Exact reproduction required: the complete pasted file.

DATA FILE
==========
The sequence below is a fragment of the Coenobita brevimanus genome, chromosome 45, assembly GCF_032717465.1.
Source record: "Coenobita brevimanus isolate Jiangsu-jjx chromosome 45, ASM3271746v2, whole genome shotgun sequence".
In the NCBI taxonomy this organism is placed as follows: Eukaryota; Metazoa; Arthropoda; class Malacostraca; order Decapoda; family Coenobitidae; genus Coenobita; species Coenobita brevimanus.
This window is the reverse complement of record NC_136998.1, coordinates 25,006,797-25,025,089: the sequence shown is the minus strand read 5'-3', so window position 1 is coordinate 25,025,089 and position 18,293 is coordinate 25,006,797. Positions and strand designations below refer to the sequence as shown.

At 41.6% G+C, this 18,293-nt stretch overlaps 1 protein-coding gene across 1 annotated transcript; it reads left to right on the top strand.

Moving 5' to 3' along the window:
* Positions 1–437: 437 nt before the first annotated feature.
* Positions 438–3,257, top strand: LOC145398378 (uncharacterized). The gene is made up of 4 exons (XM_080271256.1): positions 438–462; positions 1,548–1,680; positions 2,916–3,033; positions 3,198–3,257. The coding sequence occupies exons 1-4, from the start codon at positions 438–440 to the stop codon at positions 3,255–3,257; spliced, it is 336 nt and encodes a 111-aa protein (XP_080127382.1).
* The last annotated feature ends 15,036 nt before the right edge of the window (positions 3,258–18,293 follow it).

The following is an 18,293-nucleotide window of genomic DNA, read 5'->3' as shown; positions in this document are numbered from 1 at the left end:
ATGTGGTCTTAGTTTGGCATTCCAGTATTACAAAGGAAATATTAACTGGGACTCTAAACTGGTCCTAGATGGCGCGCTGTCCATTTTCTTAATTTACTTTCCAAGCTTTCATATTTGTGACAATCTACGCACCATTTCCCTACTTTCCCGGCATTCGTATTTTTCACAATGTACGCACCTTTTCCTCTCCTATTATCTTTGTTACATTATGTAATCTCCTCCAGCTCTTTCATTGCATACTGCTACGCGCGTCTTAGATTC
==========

The sequence below is a fragment of the Coenobita brevimanus genome, chromosome 45, assembly GCF_032717465.1.
Source record: "Coenobita brevimanus isolate Jiangsu-jjx chromosome 45, ASM3271746v2, whole genome shotgun sequence".
In the NCBI taxonomy this organism is placed as follows: Eukaryota; Metazoa; Arthropoda; class Malacostraca; order Decapoda; family Coenobitidae; genus Coenobita; species Coenobita brevimanus.
This window is the reverse complement of record NC_136998.1, coordinates 25,006,797-25,025,089: the sequence shown is the minus strand read 5'-3', so window position 1 is coordinate 25,025,089 and position 18,293 is coordinate 25,006,797. Positions and strand designations below refer to the sequence as shown.

At 41.6% G+C, this 18,293-nt stretch overlaps 1 protein-coding gene across 1 annotated transcript; it reads left to right on the top strand.

Moving 5' to 3' along the window:
* Positions 1–437: 437 nt before the first annotated feature.
* Positions 438–3,257, top strand: LOC145398378 (uncharacterized). The gene is made up of 4 exons (XM_080271256.1): positions 438–462; positions 1,548–1,680; positions 2,916–3,033; positions 3,198–3,257. The coding sequence occupies exons 1-4, from the start codon at positions 438–440 to the stop codon at positions 3,255–3,257; spliced, it is 336 nt and encodes a 111-aa protein (XP_080127382.1).
* The last annotated feature ends 15,036 nt before the right edge of the window (positions 3,258–18,293 follow it).

The following is an 18,293-nucleotide window of genomic DNA, read 5'->3' as shown; positions in this document are numbered from 1 at the left end:
ATGTGGTCTTAGTTTGGCATTCCAGTATTACAAAGGAAATATTAACTGGGACTCTAAACTGGTCCTAGATGGCGCGCTGTCCATTTTCTTAATTTACTTTCCAAGCTTTCATATTTGTGACAATCTACGCACCATTTCCCTACTTTCCCGGCATTCGTATTTTTCACAATGTACGCACCTTTTCCTCTCCTATTATCTTTGTTACATTATGTAATCTCCTCCAGCTCTTTCATTGCATACTGCTACGCGCGTCTTAGATTC